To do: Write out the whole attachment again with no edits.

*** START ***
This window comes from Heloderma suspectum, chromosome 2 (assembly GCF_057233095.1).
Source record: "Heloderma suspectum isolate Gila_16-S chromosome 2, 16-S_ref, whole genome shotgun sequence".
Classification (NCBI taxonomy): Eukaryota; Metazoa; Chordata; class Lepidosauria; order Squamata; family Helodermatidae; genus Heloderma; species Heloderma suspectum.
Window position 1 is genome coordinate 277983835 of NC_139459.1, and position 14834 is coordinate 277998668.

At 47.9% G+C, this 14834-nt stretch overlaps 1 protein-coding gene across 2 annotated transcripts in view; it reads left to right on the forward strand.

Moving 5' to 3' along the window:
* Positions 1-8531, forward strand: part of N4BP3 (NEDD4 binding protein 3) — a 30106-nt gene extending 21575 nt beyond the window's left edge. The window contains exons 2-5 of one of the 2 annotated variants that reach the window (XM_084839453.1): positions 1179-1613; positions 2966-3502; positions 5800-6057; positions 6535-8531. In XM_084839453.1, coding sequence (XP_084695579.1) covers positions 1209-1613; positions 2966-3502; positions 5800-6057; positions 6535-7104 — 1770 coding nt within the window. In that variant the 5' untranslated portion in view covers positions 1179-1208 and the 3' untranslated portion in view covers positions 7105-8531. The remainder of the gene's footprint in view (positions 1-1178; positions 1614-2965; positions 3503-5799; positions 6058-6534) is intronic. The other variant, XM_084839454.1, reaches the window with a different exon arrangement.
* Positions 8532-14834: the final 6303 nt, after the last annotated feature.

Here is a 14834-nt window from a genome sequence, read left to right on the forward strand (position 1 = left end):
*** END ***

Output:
This window comes from Heloderma suspectum, chromosome 2 (assembly GCF_057233095.1).
Source record: "Heloderma suspectum isolate Gila_16-S chromosome 2, 16-S_ref, whole genome shotgun sequence".
Classification (NCBI taxonomy): Eukaryota; Metazoa; Chordata; class Lepidosauria; order Squamata; family Helodermatidae; genus Heloderma; species Heloderma suspectum.
Window position 1 is genome coordinate 277983835 of NC_139459.1, and position 14834 is coordinate 277998668.

At 47.9% G+C, this 14834-nt stretch overlaps 1 protein-coding gene across 2 annotated transcripts in view; it reads left to right on the forward strand.

Moving 5' to 3' along the window:
* Positions 1-8531, forward strand: part of N4BP3 (NEDD4 binding protein 3) — a 30106-nt gene extending 21575 nt beyond the window's left edge. The window contains exons 2-5 of one of the 2 annotated variants that reach the window (XM_084839453.1): positions 1179-1613; positions 2966-3502; positions 5800-6057; positions 6535-8531. In XM_084839453.1, coding sequence (XP_084695579.1) covers positions 1209-1613; positions 2966-3502; positions 5800-6057; positions 6535-7104 — 1770 coding nt within the window. In that variant the 5' untranslated portion in view covers positions 1179-1208 and the 3' untranslated portion in view covers positions 7105-8531. The remainder of the gene's footprint in view (positions 1-1178; positions 1614-2965; positions 3503-5799; positions 6058-6534) is intronic. The other variant, XM_084839454.1, reaches the window with a different exon arrangement.
* Positions 8532-14834: the final 6303 nt, after the last annotated feature.

Here is a 14834-nt window from a genome sequence, read left to right on the forward strand (position 1 = left end):